Piloted in 2018, the Provost Fellows Program is designed to provide focused leadership and administrative experience for tenured faculty members. The nomination cycle is now open through April 20. 


The Provost Fellows Program is designed to support strategic initiatives at the university level and develop leadership skills for tenured faculty. The program complements the University’s commitment to develop and mentor effective leaders by providing intense and focused experiences in leadership and administrative roles at the senior levels of the institution.

Fellows are involved in an issue of strategic importance to the university and become familiar with campus-wide academic initiatives, strategic planning, and shared governance. Fellows will assume leadership responsibility for a focused project that supports a strategic need of the university. They are provided opportunities to participate in leadership meetings and engage with colleagues in the Office of the Provost and other academic and administrative units.

The Office of the Provost will provide partial support for teaching release and/or other service or assigned duties during the appointment period. Fellows may be provided funding to continue their involvement during the summer and modest discretionary travel and/or professional development funds. The specific details will be negotiated between the Vice Provost for Faculty Affairs, unit head, and fellow. These resources can be used to fund activities on campus, to learn about organizational and academic leadership structures and processes at other institutions, to participate in formal mentoring opportunities, and/or to attend professional conferences.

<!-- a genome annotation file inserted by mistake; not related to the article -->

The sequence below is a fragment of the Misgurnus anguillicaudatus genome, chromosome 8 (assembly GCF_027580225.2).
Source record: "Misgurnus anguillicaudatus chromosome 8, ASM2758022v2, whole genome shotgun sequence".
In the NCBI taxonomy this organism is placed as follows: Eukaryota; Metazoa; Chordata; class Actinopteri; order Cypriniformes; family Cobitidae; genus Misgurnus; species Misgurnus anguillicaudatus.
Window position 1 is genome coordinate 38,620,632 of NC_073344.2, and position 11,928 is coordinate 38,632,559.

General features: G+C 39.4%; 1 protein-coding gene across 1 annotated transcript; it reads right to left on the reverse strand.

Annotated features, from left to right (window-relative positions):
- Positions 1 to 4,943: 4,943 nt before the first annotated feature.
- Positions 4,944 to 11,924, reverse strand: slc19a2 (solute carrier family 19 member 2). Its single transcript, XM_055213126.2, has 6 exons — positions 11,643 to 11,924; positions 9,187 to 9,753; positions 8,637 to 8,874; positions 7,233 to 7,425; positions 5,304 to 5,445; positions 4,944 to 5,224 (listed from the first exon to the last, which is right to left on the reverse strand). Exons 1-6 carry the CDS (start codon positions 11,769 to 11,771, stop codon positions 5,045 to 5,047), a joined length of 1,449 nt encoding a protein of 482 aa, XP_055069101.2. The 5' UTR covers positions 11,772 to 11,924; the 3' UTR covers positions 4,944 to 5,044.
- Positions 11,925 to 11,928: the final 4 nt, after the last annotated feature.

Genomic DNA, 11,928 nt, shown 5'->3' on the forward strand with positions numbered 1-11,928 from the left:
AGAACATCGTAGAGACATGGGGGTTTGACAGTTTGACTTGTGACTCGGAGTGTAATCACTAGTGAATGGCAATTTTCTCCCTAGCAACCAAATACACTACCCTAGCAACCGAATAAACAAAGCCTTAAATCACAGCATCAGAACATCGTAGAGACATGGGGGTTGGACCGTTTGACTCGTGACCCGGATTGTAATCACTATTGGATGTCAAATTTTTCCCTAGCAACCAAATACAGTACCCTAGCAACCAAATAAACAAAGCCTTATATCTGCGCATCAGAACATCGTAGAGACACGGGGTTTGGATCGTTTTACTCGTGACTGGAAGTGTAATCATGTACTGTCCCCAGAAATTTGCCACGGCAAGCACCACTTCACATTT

2021 Provost Fellow

Matthew Johnston

Dr. Matthew Johnston is an associate professor in the College of Engineering, where he develops new sensor systems and teaches both undergraduate and graduate electronics courses. Prior to joining Oregon State in 2014, he co-founded and worked at multiple start-up companies, mostly focused on instrumentation for the life sciences. Matt's research group at Oregon State University uses silicon integrated circuits, microfabrication, and other approaches to build new technologies for low-power chemical, biological, and physical sensing systems - and with collaborators from across the university demonstrates these both in the lab and in the field.